Coriolanus Movie Review - www.impulsegamer.com -

Coriolanus 

    Reviewed by Damien Straker on March 4th, 2012
    Icon Films
presents a film directed by Ralph Fiennes
    Screenplay by John Logan, based on the play 'Coriolanus' by William
    Shakespeare

    Starring:
Ralph Fiennes, Gerard Butler, Brian Cox, Vanessa Redgrave and
    Jessica Chastain

    Running Time:
122 mins
    Rating: M
    Released:  March 8th, 2012


6/10

 

 

This is a modern day version of Shakespeare's play that retains the classical language of the original production. The play is based on the life of the Roman General Gaius Marcius Coriolanus, the legend of whom is still contested by some historians. Shakespeare wrote the play in the early 1600s but here it has been appropriated to the modern combat zone of Rome. Coriolanus (Ralph Fiennes) leads a group of fellow soldiers on a strike mission, taking down their adversaries of the state. Yet in a standoff he fails to defeat his main enemy Tullus Aufidius (Gerard Butler). Returning from combat and Coriolanus is praised as a hero. Yet he upsets the public when they believe that he is mocking them and is sent into exile, away from his mother Volumnia (Vanessa Redgrave), his wife Virgilia (Jessica Chastain) and his son.


I appreciated this modern version of Coriolanus, directed by its star Ralph Fiennes, more as a concept or theory of appropriation than as a pure cinematic experience. This film asks us about timelessness and authorship but not in ways that it would ever intend. Choosing to set the film in modern times but keeping the Early Modern English dialogue is problematic. Preserving the colourful language means that the film is true to the play and its timeless themes but also potentially distancing for modern audiences too. There are some wonderful lines here like: "There is no more mercy in him than there is milk in a male tiger." Yet if you are unfamiliar with this style of dialogue it will challenge how much you can invest in the story and characters. In being familiar with some Shakespearean plot devices, narratives and characters I was able to access the film but only in a broad overview of the narrative when there are probably much more subtle dimension to the side characters that one could miss. At least anyone familiar with 'King Lear' (1603) though will recognise elements like the exile of a leader, the failure to listen to the public because of one's hubris and the tragic ending. By remaining so faithful to the play Fiennes the director, not the actor, fails to transcend the story towards the cinematic medium. There's an early battle scene that is excitingly staged, without restoring too thickly to blood. It looks like it could be any modern combat zone and realises the timelessness of the play to current issues of dictatorships, which is one of the reasons Fiennes was interested in the piece. Interestingly, the play was banned in Germany following the Second World War, because it was linked too closely with fascism.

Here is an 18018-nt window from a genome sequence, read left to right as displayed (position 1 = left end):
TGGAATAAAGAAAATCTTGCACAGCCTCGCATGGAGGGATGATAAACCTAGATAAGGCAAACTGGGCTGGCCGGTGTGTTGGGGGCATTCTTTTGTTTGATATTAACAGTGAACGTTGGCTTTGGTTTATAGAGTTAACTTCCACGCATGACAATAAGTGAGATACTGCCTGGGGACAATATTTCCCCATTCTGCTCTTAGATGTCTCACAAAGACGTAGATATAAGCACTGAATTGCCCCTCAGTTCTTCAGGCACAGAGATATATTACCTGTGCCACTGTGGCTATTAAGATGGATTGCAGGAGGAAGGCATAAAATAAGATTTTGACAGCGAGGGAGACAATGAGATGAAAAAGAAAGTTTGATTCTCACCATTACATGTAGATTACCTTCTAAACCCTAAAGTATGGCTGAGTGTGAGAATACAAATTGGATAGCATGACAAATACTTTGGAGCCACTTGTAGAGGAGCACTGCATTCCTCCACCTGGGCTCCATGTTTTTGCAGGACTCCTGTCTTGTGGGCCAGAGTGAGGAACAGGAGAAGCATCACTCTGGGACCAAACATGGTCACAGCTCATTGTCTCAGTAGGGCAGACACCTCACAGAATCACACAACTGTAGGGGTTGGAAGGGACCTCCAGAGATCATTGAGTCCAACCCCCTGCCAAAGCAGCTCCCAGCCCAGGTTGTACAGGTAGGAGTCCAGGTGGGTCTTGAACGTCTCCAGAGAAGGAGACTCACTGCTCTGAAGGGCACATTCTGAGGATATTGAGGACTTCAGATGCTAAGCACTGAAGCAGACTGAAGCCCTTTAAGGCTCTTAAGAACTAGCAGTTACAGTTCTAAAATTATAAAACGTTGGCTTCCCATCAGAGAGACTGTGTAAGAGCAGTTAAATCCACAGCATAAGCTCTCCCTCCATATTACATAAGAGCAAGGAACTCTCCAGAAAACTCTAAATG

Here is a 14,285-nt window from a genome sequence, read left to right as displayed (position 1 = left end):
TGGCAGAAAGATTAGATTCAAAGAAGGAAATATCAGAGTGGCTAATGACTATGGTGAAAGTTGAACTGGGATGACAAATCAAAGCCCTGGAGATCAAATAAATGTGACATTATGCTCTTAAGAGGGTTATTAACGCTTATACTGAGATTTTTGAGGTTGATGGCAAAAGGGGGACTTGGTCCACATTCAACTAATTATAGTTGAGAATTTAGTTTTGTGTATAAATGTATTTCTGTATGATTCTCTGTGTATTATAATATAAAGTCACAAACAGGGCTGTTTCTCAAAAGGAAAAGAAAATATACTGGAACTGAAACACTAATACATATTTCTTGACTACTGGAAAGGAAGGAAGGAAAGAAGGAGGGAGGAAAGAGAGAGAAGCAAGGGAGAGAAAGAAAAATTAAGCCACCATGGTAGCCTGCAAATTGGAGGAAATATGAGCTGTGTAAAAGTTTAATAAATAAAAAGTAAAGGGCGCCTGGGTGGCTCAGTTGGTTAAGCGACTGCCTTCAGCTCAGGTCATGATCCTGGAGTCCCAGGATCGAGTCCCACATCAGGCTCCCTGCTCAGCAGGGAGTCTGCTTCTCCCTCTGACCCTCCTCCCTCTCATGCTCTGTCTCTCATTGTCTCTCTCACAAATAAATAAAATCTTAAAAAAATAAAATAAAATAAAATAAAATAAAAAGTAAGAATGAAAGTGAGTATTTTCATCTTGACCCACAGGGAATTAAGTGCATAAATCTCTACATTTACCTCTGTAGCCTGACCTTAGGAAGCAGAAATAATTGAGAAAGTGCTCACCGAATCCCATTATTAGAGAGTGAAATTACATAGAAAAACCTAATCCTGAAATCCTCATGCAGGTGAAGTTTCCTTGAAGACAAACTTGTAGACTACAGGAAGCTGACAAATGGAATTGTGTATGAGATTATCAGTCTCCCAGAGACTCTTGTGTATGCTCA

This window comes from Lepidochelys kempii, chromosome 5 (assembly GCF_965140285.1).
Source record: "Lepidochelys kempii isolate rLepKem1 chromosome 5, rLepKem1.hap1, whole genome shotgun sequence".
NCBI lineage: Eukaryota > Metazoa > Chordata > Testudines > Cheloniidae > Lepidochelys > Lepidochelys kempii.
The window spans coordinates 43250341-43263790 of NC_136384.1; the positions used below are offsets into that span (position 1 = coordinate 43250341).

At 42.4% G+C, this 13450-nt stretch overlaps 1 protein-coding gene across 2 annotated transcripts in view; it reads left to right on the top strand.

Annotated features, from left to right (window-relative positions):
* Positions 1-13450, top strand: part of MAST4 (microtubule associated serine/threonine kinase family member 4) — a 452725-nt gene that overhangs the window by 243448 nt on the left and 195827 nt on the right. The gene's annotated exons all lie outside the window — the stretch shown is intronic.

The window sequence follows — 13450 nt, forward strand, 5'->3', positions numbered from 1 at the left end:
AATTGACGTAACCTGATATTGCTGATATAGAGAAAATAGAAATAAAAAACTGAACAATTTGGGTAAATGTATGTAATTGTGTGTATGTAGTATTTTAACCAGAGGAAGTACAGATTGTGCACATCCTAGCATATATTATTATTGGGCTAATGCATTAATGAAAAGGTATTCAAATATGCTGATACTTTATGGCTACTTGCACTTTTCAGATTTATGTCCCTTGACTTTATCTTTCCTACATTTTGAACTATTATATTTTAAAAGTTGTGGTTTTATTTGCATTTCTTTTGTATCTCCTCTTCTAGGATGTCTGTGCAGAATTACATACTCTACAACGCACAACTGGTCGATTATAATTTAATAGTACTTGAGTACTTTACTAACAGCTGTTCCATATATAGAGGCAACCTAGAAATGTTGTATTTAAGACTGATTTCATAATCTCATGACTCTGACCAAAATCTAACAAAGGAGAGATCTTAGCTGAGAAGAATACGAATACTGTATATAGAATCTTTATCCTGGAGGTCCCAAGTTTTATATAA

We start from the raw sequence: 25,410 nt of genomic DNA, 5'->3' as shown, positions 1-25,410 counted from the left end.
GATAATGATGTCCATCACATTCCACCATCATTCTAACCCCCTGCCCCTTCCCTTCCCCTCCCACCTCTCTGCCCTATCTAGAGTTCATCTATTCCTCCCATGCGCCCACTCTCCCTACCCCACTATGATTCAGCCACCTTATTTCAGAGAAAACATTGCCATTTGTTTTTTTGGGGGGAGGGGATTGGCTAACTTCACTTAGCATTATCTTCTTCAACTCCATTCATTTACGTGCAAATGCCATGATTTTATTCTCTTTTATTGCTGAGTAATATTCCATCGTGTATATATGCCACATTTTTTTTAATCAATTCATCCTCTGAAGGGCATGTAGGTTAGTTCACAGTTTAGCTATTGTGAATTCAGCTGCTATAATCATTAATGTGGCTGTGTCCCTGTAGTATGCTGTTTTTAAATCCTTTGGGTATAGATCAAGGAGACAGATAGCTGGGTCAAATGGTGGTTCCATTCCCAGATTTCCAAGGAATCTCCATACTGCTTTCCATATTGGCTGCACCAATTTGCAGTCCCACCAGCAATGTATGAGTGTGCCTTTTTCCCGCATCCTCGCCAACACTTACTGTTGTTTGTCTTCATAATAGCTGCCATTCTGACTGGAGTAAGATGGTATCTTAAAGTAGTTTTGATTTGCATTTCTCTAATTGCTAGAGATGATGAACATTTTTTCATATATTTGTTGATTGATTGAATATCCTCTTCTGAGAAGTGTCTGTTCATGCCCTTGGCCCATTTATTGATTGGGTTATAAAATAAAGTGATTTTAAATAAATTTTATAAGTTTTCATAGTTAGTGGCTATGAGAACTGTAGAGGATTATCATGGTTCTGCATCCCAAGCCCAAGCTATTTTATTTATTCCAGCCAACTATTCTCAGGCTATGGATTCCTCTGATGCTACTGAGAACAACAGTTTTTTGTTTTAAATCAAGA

Yet despite its universal themes there are still moments that don't bode well to the modern period because of the emphasis on retaining the theatrical design. After the opening battle, the knife fight between the two soldiers as everyone stands around watching seems particularly unlikely. Similarly, as much as I'd like to see some people from TV banished, a call to exile from an audience watching Coriolanus in an interview doesn't fit either or at least seems too compressed. What remains are some incredibly long stretches of dialogue, which are testing, no matter how much conviction is provided by the cast. When Fiennes resorts to more cinematic techniques, like tight close up shots of the faces of the actors, including an outstanding Redgrave, he reveals and amplifies the anger in these character and we feel the impact of the story. It is far more engaging than just having the actors surrounded by clusters of bodies, like in a play. Disappointingly, the supporting cast doesn't match the leads because the likes of Jessica Chastain are underused and don't have enough to do. But if another version of King Lear were made, she would be a perfect Cordelia because her face is an emotive one of great innocence. Although you can appreciate the timelessness of the original plays themes and its overall essence here, I think those who are particularly familiar with the source material and general Shakespearean tropes will draw the most from the film's narrative and the performances.






 
 



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